Massage: It does a body good.

You're cruising along in your car when suddenly the person driving next to you swerves into your lane.  Instinctively, your thoughts stop and you react instantly to avoid hitting your neighbor (probably texting while driving!). 

You know the feeling that washes over you in that moment--heart pounding, pulse quickening, a tingling sensation erupting over your entire body as you begin to sweat?

We can call this a “Stress Response”, or “Fight or Flight”, and it’s been happening since cavemen were fleeing from--or fighting--lions, tigers and bears.  It’s as natural as green beans and as normal as getting the flu in winter. 

The big deal these days about the “Stress Response” is that it’s being engaged constantly by the pressures of our daily lives.  Back in the old days, if you were lucky enough to outrun the bear, eventually your heart rate normalized, your glucose and hormone levels returned to balance and homeostasis prevailed.  But today, the alarm goes off and immediately we are thinking of a thousand things that must be done--fast.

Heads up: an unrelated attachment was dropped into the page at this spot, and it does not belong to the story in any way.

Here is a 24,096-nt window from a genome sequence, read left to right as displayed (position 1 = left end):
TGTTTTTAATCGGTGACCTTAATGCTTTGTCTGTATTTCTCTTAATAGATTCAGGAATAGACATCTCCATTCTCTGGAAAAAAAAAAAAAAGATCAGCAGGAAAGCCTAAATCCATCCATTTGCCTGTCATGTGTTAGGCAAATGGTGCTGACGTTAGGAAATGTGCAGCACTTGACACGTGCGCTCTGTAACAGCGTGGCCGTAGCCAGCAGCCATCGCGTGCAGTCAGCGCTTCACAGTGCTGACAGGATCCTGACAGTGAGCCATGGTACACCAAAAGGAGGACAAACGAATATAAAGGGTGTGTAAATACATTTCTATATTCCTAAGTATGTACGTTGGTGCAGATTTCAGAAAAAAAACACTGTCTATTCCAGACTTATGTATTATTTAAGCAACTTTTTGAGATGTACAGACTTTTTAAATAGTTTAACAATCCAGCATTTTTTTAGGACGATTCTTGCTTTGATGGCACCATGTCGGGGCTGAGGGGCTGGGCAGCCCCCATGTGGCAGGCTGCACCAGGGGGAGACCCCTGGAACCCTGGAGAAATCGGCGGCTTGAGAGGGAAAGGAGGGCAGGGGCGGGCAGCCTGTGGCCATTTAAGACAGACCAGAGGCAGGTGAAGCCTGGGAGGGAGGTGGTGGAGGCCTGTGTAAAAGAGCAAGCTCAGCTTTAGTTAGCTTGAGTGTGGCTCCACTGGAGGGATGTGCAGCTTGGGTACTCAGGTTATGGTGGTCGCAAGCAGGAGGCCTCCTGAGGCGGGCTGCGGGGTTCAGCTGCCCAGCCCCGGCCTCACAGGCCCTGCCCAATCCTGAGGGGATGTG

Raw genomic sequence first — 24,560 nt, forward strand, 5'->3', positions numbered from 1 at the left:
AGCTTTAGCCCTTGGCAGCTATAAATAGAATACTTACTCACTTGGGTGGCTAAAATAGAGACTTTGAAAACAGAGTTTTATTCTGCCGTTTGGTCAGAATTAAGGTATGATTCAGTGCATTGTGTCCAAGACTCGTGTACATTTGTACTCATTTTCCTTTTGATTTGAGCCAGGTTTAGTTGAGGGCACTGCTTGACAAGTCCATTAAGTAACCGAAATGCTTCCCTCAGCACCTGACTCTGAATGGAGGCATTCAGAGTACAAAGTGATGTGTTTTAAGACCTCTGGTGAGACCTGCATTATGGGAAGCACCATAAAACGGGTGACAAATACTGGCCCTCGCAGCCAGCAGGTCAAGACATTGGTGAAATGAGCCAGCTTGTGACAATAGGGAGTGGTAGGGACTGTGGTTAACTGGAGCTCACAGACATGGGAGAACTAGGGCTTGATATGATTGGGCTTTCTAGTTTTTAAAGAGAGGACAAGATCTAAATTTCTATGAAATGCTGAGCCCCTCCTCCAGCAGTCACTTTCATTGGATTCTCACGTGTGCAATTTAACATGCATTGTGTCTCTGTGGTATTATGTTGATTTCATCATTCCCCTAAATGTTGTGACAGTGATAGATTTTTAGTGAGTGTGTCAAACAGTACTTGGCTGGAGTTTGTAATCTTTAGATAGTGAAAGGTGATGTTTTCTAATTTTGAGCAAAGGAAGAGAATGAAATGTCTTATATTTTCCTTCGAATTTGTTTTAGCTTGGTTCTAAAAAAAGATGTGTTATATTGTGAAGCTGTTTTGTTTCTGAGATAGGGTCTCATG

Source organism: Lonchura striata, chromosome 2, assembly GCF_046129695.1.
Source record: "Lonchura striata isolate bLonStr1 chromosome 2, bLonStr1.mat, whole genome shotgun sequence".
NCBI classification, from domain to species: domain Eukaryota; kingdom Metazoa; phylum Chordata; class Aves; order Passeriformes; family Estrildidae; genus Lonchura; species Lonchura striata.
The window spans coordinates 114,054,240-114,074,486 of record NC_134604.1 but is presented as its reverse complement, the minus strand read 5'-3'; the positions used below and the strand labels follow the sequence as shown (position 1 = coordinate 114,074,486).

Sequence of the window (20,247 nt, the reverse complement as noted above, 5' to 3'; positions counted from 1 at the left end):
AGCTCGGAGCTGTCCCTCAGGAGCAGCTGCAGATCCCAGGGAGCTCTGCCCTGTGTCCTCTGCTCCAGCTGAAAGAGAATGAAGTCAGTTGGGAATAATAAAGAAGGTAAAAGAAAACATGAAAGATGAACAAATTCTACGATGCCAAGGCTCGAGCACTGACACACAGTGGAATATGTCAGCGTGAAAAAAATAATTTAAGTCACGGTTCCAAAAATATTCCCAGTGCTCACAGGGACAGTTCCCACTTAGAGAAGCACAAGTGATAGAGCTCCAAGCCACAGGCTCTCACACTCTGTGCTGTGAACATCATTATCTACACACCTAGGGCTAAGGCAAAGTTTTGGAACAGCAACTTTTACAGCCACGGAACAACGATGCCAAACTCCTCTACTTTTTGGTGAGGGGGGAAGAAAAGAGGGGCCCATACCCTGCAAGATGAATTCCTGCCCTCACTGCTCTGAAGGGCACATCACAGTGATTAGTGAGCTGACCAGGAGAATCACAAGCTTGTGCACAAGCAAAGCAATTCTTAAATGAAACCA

Here’s the kicker--thoughts are things!  This means that the minute we think something is stressful, our brains begin a hormone cascade that ends with cortisol coursing through our bloodstreams.  Instead of normalizing, this hormone can stay with us and it’s a no-good sidekick, causing far-reaching health concerns including heart problems, skin diseases, sleep disorders and weight challenges. 

Good news is here and it’s only a massage away.  We always knew a Swedish massage relaxed our muscles and made us at least feel less stressed.  But there could be cause for more rejoicing.  In October 2010, the Journal of Alternative and Complementary Medicine published online a study on the effects of a single-session of Swedish massage in healthy adults.  They found that in one massage session, there were significant decreases in the stress hormone cortisol and increases in the number of lymphocytes, which are white blood cells that are part of the immune system.  The lead author, Dr. Mark Hyman Rapaport, chairman of psychiatry and behavioral neurosciences at Cedars-Sinai, said the findings were “very, very intriguing and very, very exciting--and I’m a skeptic.”

Are you already picking up the phone to reserve your next massage appointment?

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